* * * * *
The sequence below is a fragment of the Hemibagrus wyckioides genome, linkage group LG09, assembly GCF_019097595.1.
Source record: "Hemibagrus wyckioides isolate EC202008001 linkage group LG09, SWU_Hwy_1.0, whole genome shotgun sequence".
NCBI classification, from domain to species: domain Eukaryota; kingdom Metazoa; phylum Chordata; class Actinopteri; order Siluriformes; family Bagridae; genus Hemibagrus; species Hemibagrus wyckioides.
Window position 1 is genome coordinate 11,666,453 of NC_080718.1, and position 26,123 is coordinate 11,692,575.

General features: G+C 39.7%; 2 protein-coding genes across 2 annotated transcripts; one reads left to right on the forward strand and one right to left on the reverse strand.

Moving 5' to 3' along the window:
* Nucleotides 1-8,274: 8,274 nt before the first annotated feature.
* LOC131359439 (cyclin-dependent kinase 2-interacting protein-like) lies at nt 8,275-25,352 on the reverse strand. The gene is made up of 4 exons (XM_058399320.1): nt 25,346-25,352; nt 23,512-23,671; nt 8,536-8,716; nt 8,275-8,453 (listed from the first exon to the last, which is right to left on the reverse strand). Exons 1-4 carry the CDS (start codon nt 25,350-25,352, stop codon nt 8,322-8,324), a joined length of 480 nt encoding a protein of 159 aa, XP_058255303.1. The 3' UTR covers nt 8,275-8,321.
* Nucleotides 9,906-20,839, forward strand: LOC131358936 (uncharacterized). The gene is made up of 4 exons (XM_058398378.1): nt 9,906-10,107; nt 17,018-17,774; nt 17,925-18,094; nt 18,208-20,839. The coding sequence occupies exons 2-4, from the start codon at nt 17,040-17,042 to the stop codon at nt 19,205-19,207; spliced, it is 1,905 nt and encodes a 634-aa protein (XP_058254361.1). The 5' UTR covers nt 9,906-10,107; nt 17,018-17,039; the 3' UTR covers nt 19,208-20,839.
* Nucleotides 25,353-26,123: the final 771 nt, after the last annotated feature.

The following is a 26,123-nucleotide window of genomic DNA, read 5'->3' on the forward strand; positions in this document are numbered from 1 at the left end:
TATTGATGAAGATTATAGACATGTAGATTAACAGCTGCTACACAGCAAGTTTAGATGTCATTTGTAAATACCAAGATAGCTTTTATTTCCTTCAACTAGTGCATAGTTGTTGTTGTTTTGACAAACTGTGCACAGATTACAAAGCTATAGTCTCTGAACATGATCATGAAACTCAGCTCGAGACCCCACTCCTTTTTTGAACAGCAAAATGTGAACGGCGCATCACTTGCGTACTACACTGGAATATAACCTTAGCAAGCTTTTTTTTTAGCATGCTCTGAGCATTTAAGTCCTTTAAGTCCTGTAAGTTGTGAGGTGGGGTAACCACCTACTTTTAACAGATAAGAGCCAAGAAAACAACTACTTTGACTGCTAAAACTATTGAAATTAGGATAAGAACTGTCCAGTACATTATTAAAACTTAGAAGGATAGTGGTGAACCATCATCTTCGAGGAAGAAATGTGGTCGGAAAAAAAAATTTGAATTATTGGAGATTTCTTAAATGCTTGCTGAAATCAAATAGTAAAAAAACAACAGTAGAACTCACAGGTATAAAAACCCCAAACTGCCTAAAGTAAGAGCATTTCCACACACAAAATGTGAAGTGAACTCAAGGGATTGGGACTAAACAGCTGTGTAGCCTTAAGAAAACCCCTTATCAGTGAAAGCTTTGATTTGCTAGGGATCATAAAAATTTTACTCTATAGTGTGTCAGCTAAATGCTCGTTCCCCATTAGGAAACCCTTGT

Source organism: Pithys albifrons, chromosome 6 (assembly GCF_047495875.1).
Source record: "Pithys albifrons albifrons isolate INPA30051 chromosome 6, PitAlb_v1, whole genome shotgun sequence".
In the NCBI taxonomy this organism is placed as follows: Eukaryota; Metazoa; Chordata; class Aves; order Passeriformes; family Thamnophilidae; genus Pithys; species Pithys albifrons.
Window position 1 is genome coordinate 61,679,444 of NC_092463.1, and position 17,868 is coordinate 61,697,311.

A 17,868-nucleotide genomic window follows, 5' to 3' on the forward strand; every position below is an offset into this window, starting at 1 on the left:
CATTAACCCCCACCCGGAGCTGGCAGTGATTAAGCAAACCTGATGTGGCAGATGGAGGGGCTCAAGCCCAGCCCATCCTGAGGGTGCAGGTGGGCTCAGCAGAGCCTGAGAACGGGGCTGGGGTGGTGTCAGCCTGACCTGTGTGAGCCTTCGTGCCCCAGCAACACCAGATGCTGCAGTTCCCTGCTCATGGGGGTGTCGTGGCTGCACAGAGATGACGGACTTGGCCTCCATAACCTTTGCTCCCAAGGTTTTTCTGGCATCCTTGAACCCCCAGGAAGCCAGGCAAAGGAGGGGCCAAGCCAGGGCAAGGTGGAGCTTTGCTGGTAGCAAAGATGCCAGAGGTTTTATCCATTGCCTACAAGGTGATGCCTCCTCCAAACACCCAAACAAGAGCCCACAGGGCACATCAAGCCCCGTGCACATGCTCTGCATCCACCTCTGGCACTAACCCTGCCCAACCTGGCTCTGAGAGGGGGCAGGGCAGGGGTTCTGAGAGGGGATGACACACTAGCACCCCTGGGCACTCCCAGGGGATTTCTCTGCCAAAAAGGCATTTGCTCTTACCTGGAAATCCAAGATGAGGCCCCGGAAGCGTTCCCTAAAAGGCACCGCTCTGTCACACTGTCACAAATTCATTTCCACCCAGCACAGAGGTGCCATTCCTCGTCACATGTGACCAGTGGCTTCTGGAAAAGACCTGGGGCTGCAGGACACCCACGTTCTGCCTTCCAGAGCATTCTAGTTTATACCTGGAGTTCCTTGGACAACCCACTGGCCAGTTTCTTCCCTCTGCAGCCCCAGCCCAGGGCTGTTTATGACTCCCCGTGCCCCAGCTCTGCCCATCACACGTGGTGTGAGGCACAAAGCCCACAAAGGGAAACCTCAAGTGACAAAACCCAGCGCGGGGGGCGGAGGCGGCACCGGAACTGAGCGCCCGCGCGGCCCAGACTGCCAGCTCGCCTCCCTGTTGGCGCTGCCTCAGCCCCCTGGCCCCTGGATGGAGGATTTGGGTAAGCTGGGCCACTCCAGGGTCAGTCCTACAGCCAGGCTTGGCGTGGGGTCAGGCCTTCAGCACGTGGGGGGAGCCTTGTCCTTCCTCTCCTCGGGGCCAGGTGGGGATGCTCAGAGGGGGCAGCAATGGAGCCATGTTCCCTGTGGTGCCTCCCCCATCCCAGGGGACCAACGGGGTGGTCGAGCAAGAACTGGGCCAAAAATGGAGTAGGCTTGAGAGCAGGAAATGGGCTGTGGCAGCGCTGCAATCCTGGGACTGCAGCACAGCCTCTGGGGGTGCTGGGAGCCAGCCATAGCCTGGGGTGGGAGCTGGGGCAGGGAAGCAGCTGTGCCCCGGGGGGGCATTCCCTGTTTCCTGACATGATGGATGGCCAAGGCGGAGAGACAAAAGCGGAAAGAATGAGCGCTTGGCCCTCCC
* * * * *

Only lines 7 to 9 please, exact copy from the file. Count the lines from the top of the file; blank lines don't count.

* Nucleotides 1-8,274: 8,274 nt before the first annotated feature.
* LOC131359439 (cyclin-dependent kinase 2-interacting protein-like) lies at nt 8,275-25,352 on the reverse strand. The gene is made up of 4 exons (XM_058399320.1): nt 25,346-25,352; nt 23,512-23,671; nt 8,536-8,716; nt 8,275-8,453 (listed from the first exon to the last, which is right to left on the reverse strand). Exons 1-4 carry the CDS (start codon nt 25,350-25,352, stop codon nt 8,322-8,324), a joined length of 480 nt encoding a protein of 159 aa, XP_058255303.1. The 3' UTR covers nt 8,275-8,321.
* Nucleotides 9,906-20,839, forward strand: LOC131358936 (uncharacterized). The gene is made up of 4 exons (XM_058398378.1): nt 9,906-10,107; nt 17,018-17,774; nt 17,925-18,094; nt 18,208-20,839. The coding sequence occupies exons 2-4, from the start codon at nt 17,040-17,042 to the stop codon at nt 19,205-19,207; spliced, it is 1,905 nt and encodes a 634-aa protein (XP_058254361.1). The 5' UTR covers nt 9,906-10,107; nt 17,018-17,039; the 3' UTR covers nt 19,208-20,839.